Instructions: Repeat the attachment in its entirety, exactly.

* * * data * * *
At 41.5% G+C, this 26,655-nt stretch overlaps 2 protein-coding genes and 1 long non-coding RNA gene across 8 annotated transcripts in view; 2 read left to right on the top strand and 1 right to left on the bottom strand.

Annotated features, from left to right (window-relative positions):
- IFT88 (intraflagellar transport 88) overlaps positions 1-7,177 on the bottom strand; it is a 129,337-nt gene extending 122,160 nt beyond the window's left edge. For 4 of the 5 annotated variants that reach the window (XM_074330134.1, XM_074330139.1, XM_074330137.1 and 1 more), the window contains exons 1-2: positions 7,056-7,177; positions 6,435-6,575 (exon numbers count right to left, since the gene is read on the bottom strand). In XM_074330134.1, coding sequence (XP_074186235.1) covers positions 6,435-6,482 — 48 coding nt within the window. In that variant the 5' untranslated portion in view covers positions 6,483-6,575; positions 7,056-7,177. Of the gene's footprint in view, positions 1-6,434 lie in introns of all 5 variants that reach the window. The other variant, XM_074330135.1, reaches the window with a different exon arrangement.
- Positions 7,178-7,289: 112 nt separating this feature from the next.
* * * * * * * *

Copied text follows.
At 41.5% G+C, this 26,655-nt stretch overlaps 2 protein-coding genes and 1 long non-coding RNA gene across 8 annotated transcripts in view; 2 read left to right on the top strand and 1 right to left on the bottom strand.

Annotated features, from left to right (window-relative positions):
- IFT88 (intraflagellar transport 88) overlaps positions 1-7,177 on the bottom strand; it is a 129,337-nt gene extending 122,160 nt beyond the window's left edge. For 4 of the 5 annotated variants that reach the window (XM_074330134.1, XM_074330139.1, XM_074330137.1 and 1 more), the window contains exons 1-2: positions 7,056-7,177; positions 6,435-6,575 (exon numbers count right to left, since the gene is read on the bottom strand). In XM_074330134.1, coding sequence (XP_074186235.1) covers positions 6,435-6,482 — 48 coding nt within the window. In that variant the 5' untranslated portion in view covers positions 6,483-6,575; positions 7,056-7,177. Of the gene's footprint in view, positions 1-6,434 lie in introns of all 5 variants that reach the window. The other variant, XM_074330135.1, reaches the window with a different exon arrangement.
- Positions 7,178-7,289: 112 nt separating this feature from the next.